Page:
Dr. K. Wang
Bone Cement with Silver Nano particles: Long-Term Broad-Spectrum Prevention of Implant-Related Infections
The surgery was a success, but the patient died: It’s an old vaudeville joke that isn’t funny at all in the real world of healthcare.
That’s why Co-Investigators Kyumin Whang, Ph.D. of the University of Texas Health Science Center – San Antonio and Gregg Siegel, M.S. of BDC are teaming up on a study involving deep wound infection following total joint arthroplasty. This is a devastating complication for physicians, hospitals, patients, and their loved ones. These infections are a leading cause of morbidity, and a significant economic burden to the healthcare system. And, with an aging population and increased life expectancies, the number of arthroplasties is expected to rise dramatically over the next 20 years. The growing number of high-risk patients undergoing surgery further increases the severity of septic complications and other adverse outcomes. Yes, antibiotics have been incorporated into bone cement for prophylaxis and orthopedic applications for more than 30 years. However, antibiotic-laden bone cement is not generally indicated for preventive use due to concerns about cost, long-term mechanical performance, and most importantly, the potential for developing antibiotic resistance.
It’s definitely time to find a replacement for antibiotics in bone cement. And that’s why BDC is working on finding a new way to deliver a known anti-microbial agent: silver.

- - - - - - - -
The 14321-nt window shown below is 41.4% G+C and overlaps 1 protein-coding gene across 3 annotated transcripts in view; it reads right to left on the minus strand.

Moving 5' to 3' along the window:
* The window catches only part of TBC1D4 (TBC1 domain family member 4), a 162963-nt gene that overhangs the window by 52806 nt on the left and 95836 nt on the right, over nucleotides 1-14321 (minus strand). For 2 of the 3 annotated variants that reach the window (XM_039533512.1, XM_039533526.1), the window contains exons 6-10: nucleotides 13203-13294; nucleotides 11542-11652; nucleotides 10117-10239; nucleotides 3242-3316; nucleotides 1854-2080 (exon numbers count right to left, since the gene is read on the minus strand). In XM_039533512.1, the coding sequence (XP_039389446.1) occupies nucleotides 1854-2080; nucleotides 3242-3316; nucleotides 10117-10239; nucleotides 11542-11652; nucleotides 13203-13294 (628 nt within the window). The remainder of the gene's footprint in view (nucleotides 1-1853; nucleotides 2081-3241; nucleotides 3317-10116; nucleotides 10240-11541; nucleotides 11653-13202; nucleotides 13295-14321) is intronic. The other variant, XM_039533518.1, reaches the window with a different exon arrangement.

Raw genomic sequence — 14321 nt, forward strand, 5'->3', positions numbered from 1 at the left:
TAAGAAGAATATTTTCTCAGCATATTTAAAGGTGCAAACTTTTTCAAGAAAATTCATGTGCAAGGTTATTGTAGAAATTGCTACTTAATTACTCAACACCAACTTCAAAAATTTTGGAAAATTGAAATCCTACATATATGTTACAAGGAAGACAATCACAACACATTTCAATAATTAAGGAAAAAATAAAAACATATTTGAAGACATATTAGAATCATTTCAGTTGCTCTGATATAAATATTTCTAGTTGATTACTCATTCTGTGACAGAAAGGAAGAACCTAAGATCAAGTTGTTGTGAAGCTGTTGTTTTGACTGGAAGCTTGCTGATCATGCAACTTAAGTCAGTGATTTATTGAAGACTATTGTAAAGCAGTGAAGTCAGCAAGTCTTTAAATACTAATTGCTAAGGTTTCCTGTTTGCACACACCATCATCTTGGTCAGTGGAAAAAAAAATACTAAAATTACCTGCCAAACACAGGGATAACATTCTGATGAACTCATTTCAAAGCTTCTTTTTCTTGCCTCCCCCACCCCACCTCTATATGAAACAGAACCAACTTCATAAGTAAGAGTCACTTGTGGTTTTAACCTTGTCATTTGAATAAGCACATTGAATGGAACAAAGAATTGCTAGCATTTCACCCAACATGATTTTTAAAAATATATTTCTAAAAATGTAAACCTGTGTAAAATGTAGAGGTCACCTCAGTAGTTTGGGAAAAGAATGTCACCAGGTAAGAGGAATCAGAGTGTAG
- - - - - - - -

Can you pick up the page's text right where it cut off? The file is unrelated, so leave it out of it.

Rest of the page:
It has been extensively researched because of its exceptional safety and efficacy. And the risk of silver inducing widespread bacterial resistance is considered to be remote. Recently, the incorporation of silver nanoparticles into medical devices has been investigated. But problems encountered with homogeneously dispersing silver nanoparticles into biomaterials and the need for complex processes and harsh chemicals required for synthesis have limited its use. We are working on Phase I of an STTR grant funded by the National Institute on Aging to develop an innovative, single-step method to synthesize silver nanoparticles in situ in acrylic resins. Thus, the goal of this project is to develop a long-lasting, broad-spectrum, antimicrobial bone cement using this novel method to generate silver nanoparticles in situ.
The development of a safe and effective antimicrobial bone cement that would not induce drug resistance and would overcome the limitations of current products would have a significant impact on public health.